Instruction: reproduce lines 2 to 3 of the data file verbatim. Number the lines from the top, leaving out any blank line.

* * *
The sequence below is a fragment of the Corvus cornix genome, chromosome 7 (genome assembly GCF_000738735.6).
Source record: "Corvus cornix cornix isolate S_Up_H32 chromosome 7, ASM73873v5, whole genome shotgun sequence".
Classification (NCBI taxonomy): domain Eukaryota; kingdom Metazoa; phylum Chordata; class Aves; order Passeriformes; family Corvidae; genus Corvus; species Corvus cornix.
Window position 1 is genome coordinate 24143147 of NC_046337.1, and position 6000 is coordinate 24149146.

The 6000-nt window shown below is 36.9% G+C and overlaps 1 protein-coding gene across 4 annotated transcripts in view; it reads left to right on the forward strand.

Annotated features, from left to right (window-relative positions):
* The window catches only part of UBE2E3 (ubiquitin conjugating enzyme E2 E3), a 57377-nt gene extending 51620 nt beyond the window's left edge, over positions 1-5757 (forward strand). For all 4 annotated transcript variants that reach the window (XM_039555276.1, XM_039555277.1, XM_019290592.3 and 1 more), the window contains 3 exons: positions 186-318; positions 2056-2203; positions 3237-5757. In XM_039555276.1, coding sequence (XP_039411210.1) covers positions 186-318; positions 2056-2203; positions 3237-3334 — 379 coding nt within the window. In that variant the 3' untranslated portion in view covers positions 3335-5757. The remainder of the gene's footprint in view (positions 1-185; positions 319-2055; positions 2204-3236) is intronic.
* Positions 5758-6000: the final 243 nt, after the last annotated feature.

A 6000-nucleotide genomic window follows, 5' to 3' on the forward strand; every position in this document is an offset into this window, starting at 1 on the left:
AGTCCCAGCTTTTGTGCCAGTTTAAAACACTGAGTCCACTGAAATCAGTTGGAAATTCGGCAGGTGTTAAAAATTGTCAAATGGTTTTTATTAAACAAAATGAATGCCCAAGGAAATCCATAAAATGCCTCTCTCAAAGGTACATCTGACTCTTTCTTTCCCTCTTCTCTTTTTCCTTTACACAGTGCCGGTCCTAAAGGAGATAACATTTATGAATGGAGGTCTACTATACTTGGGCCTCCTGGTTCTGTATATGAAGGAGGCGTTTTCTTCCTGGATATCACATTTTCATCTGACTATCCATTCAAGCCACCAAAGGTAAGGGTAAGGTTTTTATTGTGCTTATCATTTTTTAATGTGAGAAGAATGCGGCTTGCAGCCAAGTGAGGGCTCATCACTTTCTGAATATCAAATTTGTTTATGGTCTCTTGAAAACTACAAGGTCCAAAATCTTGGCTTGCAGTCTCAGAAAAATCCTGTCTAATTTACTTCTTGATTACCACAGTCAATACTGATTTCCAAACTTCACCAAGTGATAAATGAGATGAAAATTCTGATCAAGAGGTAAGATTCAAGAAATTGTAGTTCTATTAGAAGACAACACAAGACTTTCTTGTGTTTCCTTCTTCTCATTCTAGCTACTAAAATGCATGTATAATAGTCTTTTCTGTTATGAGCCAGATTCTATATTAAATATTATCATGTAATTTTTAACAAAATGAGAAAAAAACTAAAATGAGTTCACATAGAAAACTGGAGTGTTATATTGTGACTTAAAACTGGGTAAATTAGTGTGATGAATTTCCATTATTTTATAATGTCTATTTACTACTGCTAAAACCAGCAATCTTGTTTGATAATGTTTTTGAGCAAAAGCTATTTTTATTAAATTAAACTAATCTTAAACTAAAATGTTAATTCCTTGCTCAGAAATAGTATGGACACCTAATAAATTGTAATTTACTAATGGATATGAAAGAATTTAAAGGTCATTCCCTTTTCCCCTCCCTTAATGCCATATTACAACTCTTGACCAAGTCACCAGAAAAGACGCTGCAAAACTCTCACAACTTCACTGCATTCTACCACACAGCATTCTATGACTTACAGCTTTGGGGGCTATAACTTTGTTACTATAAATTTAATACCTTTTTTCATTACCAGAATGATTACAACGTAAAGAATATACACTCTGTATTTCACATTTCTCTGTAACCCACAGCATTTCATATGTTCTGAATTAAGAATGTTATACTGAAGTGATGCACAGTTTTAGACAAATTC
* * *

Source record: "Corvus cornix cornix isolate S_Up_H32 chromosome 7, ASM73873v5, whole genome shotgun sequence".
Classification (NCBI taxonomy): domain Eukaryota; kingdom Metazoa; phylum Chordata; class Aves; order Passeriformes; family Corvidae; genus Corvus; species Corvus cornix.